Round 7 229. OLB Greg White, Minnesota. The Texans drafted White, who played both linebacker and defensive end in college, to try to make him into a pass rushing outside linebacker. He looked like a future star in the New Orleans preseason game when he recorded four sacks and forced two fumbles, but was cut two weeks later prior to the final exhibition game. White spent parts of the 2002 season on three different practice squads playing two different positions: twice at defensive end with the Buccaneers, outside linebacker with the Falcons, and finally defensive end with the Titans. He recently signed with the Saints for the 2003 season, hoping to repeat the success of his game in the Big Easy. White’s work ethic and inconsistency may be holding him back more than his raw talent, but the NFL puts a premium on pass rushers so he will continue to get chances.
261. DT Ahmad Miller, UNLV. The Texans cut Miller prior to the last preseason game. He eventually joined the Giants’ practice squad and will go to training camp with the G-Men this summer. Miller has the size to be a 3-4 end or a 4-3 tackle, but to date has not shown enough ability to either make plays or keep blockers off the linebackers.
Undrafted Free Agents ILB Jimmy McClain, Troy State. McClain was considered one of the better rookies available when he signed with the Texans after the draft. He ranked among the team leaders in tackles during the preseason and became the only undrafted rookie to make the opening day roster. McClain was inactive for the Cowboys games but played in every other one, primarily on special teams. McClain became one of the Texans’ best players in that phase of the game, recording eight special teams tackles and blocking a punt at Washington which the Texans recovered for a touchdown. He was also credited with a safety for chasing the Ravens’ punter out of the endzone, although that play was an intentional move by Baltimore. McClain saw limited action as Jamie Sharper’s backup at mike linebacker. While he did not make a tackle from the linebacker position, he did bat down a pass against the Steelers. Although undersized, McClain runs well and plays hard, so he is well suited to be a special teamer and should continue to make an impact from that standpoint.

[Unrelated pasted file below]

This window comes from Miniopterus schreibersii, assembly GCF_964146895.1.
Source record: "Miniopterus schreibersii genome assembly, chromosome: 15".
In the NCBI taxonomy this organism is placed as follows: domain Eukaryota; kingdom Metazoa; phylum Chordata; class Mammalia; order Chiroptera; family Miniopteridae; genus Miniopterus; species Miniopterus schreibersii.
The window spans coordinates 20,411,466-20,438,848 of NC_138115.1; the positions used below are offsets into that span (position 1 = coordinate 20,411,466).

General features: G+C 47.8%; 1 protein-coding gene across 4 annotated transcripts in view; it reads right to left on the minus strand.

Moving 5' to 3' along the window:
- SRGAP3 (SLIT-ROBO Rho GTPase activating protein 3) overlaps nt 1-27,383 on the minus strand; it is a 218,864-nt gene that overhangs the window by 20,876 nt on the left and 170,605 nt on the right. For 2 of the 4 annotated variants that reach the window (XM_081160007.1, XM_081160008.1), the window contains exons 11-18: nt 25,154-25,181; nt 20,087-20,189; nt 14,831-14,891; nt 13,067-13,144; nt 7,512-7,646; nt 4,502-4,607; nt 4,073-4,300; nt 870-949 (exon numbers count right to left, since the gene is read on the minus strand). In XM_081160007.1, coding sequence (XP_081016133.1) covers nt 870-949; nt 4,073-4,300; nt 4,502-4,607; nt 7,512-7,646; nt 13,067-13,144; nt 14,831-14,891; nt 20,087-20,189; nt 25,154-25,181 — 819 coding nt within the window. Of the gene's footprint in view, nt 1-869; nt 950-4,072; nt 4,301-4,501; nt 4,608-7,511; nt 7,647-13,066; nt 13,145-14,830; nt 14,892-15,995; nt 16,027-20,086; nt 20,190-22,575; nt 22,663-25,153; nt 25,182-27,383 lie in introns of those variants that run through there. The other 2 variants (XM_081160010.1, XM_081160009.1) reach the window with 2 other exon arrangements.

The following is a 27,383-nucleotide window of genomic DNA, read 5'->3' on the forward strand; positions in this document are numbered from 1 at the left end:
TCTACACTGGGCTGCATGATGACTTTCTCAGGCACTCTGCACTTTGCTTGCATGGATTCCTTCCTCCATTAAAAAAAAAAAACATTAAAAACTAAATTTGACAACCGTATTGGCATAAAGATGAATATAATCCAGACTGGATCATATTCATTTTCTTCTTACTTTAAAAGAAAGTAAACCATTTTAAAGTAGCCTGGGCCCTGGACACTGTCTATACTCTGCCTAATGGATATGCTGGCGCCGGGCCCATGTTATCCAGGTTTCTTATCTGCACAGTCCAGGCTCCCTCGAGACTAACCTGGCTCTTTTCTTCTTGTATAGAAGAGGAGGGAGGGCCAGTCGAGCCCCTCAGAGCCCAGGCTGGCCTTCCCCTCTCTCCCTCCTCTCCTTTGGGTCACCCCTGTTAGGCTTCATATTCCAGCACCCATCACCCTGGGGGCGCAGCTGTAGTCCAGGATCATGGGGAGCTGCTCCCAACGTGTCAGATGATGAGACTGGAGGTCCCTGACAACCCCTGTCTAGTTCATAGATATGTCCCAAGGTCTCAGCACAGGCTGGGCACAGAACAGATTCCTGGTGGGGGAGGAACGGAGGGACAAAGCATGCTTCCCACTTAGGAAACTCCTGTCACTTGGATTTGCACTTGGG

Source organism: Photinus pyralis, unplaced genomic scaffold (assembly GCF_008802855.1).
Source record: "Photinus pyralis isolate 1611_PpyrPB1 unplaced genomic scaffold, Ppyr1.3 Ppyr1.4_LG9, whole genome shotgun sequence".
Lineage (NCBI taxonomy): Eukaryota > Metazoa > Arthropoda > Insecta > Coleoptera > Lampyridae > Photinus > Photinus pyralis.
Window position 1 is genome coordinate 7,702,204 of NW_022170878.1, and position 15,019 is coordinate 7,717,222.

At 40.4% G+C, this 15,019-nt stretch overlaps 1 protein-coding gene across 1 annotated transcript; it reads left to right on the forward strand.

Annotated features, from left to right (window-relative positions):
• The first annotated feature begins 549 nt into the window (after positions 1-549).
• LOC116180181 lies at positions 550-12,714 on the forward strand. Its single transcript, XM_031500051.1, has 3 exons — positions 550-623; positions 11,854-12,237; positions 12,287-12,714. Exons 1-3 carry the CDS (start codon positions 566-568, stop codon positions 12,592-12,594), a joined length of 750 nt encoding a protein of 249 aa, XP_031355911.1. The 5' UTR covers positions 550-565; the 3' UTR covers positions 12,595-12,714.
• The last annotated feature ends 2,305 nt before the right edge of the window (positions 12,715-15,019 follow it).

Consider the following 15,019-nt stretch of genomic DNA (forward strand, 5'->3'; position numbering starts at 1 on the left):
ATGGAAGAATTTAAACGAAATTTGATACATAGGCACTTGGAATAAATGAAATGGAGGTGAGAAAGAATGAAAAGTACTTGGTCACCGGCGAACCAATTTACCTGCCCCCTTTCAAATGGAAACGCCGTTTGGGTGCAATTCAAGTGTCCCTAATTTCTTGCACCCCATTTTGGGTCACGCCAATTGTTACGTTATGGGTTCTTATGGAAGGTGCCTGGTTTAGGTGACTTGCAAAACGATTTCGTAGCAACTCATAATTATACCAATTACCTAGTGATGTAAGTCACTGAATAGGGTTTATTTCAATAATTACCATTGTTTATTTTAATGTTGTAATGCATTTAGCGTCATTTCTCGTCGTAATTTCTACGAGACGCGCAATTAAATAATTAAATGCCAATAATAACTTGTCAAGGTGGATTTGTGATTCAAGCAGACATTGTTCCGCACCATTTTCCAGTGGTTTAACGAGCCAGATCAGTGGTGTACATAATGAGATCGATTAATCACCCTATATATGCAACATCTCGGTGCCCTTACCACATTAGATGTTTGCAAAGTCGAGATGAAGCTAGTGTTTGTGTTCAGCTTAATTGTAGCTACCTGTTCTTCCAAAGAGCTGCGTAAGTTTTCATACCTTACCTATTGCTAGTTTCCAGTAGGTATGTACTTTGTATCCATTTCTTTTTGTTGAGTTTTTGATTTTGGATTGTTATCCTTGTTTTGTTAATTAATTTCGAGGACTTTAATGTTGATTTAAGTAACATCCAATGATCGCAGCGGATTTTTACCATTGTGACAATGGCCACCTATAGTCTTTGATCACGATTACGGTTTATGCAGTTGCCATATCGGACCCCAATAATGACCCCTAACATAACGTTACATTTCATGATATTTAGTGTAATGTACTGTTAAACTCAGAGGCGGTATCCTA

OLB Terrell Washington, Illinois. A tweener who was a 4-3 defensive end in college, Washington signed with the Texans after the draft and was cut at the end of training camp. The team re-signed him for 2003 and assigned him to NFL-Europe, where he was the first-round pick of the Amsterdam Admirals in the NFL player allocation draft. With Jeff Posey and Keith Mitchell leaving via free agency, there will be opportunities for new outside ‘backers to make the team. Washington should compete with Erik Flowers, Patrick Chukwurah, Antonio Wilson, and whatever other newcomers are in camp for one of those spots.
S Kyries Hebert, Louisiana-Lafayette. Hebert signed with Minnesota after the draft, but despite being mentioned as a possible starter during minicamp, he did not make the Vikings’ final cut. The Texans added him to their practice squad in mid-December and then signed him to the roster in the final week of the season, although he was not active for the game. He recently re-signed with the Texans for 2003. At 6’3", 215 lbs., Hebert is the biggest defensive back on the roster. He played free safety in college but strong safety with the Vikings and Texans. Free safety appears at this point to be his best chance of making the team due to the lack of competition at the position, although he may lack the required range.